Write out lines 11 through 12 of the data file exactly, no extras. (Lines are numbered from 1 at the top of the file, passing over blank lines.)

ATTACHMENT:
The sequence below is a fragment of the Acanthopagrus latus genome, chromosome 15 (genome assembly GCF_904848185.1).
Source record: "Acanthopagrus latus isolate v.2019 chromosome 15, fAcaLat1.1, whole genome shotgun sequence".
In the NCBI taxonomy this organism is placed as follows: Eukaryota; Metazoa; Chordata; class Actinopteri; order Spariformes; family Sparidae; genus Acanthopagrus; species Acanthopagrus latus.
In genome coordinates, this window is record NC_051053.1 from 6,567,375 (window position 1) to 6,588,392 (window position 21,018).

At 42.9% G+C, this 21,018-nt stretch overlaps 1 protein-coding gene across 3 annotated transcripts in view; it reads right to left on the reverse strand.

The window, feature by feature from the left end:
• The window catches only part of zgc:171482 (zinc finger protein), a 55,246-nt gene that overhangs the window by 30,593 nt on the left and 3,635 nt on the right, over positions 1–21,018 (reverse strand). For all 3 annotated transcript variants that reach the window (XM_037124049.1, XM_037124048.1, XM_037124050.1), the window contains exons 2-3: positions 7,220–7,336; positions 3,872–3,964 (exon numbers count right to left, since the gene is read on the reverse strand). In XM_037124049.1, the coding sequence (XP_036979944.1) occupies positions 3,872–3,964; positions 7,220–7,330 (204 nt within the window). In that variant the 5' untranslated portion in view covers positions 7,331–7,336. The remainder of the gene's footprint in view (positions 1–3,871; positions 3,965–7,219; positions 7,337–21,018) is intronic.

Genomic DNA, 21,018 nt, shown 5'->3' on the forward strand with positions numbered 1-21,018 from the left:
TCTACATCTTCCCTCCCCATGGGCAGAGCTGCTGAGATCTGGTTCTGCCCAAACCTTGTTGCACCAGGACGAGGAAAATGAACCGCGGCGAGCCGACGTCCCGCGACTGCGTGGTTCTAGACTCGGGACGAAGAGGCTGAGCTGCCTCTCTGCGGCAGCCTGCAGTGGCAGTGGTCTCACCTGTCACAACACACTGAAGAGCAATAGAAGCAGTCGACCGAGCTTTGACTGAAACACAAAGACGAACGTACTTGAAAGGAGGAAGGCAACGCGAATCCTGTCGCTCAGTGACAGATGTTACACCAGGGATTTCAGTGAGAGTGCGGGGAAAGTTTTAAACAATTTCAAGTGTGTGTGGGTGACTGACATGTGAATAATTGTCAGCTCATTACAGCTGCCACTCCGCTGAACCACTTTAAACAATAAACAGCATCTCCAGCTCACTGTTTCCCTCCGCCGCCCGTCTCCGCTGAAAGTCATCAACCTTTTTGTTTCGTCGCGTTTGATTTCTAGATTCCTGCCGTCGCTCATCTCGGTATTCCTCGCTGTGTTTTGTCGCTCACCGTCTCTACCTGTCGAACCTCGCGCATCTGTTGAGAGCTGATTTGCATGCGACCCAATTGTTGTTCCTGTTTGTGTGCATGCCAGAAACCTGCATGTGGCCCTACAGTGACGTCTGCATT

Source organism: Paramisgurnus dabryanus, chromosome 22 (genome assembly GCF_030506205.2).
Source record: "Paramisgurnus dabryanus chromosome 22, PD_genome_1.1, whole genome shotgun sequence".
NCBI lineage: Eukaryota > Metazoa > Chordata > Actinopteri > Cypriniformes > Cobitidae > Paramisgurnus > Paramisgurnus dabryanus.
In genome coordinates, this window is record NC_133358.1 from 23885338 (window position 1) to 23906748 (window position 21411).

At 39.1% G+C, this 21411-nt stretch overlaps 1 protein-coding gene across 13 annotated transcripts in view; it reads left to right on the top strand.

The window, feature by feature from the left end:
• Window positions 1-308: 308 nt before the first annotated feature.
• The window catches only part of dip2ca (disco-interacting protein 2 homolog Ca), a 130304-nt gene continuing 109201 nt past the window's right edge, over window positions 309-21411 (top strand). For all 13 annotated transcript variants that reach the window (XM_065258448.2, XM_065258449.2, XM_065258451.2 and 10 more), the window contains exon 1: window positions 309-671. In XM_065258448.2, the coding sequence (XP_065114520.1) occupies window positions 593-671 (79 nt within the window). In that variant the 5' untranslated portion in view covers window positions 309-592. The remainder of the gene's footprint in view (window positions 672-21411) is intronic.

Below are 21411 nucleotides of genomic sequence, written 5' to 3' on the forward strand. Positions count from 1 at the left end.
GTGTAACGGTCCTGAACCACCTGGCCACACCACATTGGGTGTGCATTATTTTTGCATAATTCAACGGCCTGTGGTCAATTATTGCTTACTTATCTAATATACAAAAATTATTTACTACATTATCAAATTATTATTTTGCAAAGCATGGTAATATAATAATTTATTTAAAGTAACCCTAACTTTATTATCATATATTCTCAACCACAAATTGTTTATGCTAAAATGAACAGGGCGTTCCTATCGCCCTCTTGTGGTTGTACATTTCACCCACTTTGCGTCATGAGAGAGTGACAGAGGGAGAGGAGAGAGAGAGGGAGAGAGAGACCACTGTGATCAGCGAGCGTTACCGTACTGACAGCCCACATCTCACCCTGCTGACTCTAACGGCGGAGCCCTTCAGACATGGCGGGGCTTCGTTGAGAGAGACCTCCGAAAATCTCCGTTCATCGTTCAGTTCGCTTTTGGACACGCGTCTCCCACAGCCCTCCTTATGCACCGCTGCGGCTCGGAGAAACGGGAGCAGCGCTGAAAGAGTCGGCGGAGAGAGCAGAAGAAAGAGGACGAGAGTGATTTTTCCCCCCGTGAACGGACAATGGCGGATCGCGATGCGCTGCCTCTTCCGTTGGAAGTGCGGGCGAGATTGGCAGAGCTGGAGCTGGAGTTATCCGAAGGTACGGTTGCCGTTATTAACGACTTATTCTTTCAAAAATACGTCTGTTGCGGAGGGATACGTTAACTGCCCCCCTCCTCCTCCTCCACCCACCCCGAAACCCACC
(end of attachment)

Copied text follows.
Source record: "Paramisgurnus dabryanus chromosome 22, PD_genome_1.1, whole genome shotgun sequence".
NCBI lineage: Eukaryota > Metazoa > Chordata > Actinopteri > Cypriniformes > Cobitidae > Paramisgurnus > Paramisgurnus dabryanus.